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Published
Feb 10, 2022
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Unethical suppliers risk loss of retail contracts - report

Published
Feb 10, 2022


Manufacturers that fail to maintain high ethical and sustainable standards beware. One in five UK retailers cancelled contracts last year with suppliers that fell short of required levels. 


Image: Pexels


And that cost them £7.1 billion in lost orders over the last 12 months, new research from Barclays Corporate Banking shows. The average is six contracts cancelled per retailer, with an average value of £306,000 per contract.

The most common reasons for cancelling contracts with suppliers were: use of unsustainable materials (39%); unfair working hours (37%); and lack of membership of a trade body that monitors ethical and sustainable standards (32%).

To emphasis just how important the issue is, the bank’s ‘Reshaping Retail… how ethics and sustainability are changing retail’s ecosystem’ report shows that 79% of retailers think long-term improvement here is more important than overcoming short-term supply chain disruption.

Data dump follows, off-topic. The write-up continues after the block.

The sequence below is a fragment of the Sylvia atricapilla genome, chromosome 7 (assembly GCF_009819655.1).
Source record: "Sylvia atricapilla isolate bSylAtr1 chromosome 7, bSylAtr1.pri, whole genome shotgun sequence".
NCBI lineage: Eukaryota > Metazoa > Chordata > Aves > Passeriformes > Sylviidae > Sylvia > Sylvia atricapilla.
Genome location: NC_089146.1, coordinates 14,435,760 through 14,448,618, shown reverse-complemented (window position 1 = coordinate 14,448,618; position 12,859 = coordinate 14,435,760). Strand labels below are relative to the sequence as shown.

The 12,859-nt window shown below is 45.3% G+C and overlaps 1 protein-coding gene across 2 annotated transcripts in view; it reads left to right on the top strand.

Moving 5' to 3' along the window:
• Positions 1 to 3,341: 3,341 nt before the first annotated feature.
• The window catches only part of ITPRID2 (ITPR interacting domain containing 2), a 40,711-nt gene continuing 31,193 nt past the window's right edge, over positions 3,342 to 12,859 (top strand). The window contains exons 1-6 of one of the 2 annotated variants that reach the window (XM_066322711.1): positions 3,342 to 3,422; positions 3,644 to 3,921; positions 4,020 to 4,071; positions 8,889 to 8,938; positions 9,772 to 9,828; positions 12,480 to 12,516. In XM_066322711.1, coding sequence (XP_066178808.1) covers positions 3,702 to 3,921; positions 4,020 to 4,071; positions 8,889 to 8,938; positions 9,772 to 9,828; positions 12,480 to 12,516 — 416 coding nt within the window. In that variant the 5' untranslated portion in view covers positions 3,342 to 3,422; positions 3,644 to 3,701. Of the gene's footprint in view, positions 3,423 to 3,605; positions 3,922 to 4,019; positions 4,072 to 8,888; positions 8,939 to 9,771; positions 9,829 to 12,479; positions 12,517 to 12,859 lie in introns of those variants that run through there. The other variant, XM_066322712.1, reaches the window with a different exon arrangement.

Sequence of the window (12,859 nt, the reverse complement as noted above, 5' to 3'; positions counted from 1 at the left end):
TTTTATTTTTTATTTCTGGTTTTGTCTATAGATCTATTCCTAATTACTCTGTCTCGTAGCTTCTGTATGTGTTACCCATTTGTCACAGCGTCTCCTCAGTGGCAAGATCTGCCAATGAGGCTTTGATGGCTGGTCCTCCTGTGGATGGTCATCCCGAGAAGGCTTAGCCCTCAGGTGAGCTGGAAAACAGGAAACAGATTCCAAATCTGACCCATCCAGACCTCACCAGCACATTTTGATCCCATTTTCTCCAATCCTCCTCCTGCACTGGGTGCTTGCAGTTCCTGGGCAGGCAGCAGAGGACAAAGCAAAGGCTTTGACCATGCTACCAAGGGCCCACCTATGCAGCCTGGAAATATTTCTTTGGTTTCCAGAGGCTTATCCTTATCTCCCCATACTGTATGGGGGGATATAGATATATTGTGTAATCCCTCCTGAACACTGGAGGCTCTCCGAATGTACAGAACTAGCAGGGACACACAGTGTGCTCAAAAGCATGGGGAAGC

On average, retail businesses with more than 10 staff are investing £504,000 per year to improve their own footprint, it noted.

In the study of more than 300 retail decision makers, 51% said sustainability is more important now than it was two years ago and 49% say the same about ethical standards.

Meanwhile, consumer demand for improved credentials is highlighted in Barclays’ research among 2,000 members of the public. While quality of product (78%) and price (76%) are shown to be the purchasing factors of most importance to consumers, ethical and sustainable credentials (both 52%) are not far behind.

Younger consumers are leading the demand. In fact, two-thirds of 16-24 year-olds would stop shopping with their favourite retailer due to ethical concerns and 68% of 25-34 year-olds would cut ties and shop elsewhere if their favourite retailer was found not to meet sustainability standards.

There is, however, an upside for retailers, in that consumers are prepared to pay a premium for these higher standards. On average, shoppers say they will pay 4.55% more for an ethically-sound product and 4.36% more for sustainably-sourced goods. 

Consumers do also feel there is room for further improvement with 63% wanting to see retailers make more ethical and sustainable upgrades in future.

The report also noted that the importance of monitoring standards throughout the supply chain is reflected in the £179 million retailers invested last year in joining trade bodies that monitor supplier performance in ethics and sustainability. Over a quarter (28%) of retailers signed up to new bodies last year, spending an average of £34,500 each in doing so.

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